Cocaine is a highly addictive drug that produces intense feelings of euphoria. As with any addiction, an addiction to cocaine can wreak havoc on your life and those around you. It is an expensive habit, one that can lead to severe mental and physical health consequences. However, unlike opiates, withdrawal symptoms are minimal, although still unpleasant. Treatment for cocaine addiction is possible. If you or someone you know is suffering from cocaine addiction, it’s important to understand that you are not alone, and help is available. Call our admissions team for treatment advice and your next steps towards recovery.
What is Cocaine?
Cocaine is a strong stimulant drug derived from the coca plant and is typically used recreationally. It is an illicit substance that is usually provided in a white powder form, but can also be found as a liquid or rock form known as ‘crack’. Crack cocaine has the same properties as powdered cocaine, but can be found in rock form. Various street names for cocaine include:
Effects of Cocaine Abuse
Cocaine enhances the effects of certain chemicals in the brain, such as dopamine, serotonin, and norepinephrine. Users are likely to experience instant feelings of pleasure and ecstasy, contributing to why this drug is so addictive and difficult to give up.
Other effects of cocaine abuse include:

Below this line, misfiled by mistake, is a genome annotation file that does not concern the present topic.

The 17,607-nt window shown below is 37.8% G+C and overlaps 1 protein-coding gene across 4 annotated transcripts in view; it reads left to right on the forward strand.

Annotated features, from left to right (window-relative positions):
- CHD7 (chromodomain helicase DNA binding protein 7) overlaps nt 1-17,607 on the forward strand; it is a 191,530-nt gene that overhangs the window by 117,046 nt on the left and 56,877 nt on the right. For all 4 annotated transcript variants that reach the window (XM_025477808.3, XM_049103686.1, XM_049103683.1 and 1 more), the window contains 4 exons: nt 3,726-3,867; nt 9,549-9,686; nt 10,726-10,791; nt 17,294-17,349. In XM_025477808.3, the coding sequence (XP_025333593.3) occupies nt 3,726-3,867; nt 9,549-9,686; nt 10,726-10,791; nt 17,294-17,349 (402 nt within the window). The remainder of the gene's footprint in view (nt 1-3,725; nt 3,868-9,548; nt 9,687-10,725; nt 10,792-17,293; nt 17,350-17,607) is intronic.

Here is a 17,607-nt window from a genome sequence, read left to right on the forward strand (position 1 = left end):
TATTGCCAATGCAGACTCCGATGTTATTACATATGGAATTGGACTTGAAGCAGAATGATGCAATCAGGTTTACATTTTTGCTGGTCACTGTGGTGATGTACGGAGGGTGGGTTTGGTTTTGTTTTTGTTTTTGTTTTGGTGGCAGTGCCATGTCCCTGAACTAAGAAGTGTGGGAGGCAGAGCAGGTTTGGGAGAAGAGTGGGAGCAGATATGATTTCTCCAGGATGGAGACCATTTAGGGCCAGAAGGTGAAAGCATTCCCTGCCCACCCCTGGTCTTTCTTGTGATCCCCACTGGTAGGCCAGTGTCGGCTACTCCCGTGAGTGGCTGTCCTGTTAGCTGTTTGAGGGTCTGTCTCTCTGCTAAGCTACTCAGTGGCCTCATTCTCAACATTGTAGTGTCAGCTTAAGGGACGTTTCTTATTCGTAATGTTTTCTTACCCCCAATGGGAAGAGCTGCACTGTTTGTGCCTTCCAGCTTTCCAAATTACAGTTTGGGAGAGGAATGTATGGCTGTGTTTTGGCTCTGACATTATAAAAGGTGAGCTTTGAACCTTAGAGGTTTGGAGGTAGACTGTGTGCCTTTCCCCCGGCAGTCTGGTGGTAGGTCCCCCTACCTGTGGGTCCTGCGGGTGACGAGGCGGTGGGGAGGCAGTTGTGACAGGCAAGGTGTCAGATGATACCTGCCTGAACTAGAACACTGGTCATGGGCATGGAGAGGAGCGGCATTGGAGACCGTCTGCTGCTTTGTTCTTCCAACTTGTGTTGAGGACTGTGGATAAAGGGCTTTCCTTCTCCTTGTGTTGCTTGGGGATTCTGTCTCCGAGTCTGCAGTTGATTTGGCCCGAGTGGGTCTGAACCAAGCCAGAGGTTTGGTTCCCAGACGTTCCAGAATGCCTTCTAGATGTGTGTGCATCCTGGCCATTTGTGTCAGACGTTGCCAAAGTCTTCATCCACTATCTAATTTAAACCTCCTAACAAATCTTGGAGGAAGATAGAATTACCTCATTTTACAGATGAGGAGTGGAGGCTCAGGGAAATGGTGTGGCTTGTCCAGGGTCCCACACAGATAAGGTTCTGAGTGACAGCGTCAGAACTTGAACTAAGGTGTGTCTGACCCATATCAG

- Increased alertness
- lack of sleep
- Rapid heart rate
- Increased blood pressure
- White stains on clothes, belongings or skin
- Running nose
- Bloody nose
- Enhanced performance
- Extreme weight loss
- Short attention span
Risks of Cocaine Abuse
Your body has to work hard to keep up with what cocaine does to the system, and long-term cocaine abuse can do serious damage to your mental and physical health. Using cocaine frequently can lead to psychological issues such as depression, anxiety, paranoia and panic attacks. On days following heavy cocaine use, you may experience flu-like symptoms. This is referred to as a ‘comedown’ or ‘coke flu’.
Cocaine overdose is another major risk and doesn’t just occur after heavy use. Some people have experienced an overdose after their first time trying the drug. This is because each person’s body is different, and you won’t really know how your system will react to the presence of toxic chemicals like cocaine. A cocaine overdose can result in heart attacks, convulsions and even sudden death. As your use of cocaine continues, its physical effects can cause long-term damage to some of your vital organs.
While there are many dangerous side effects of cocaine abuse, one of the most serious is heart damage. Regular cocaine use can result in various cardiovascular issues. These can occur gradually over time, or after first use. Some of the most common heart issues include ischemic heart disease, aberrant heart rhythms, hypertension, and cardiomyopathy. The effects of cocaine abuse may also depend on the method of use. For example, injecting cocaine can result in an infection and inflammation of the heart valves and lining of the heart chambers. Other symptoms of cocaine-induced heart damage include: inflammation of heart muscle (myocarditis), aortic rupture and severe declines in health and life quality due to chronic reductions in cardiac function.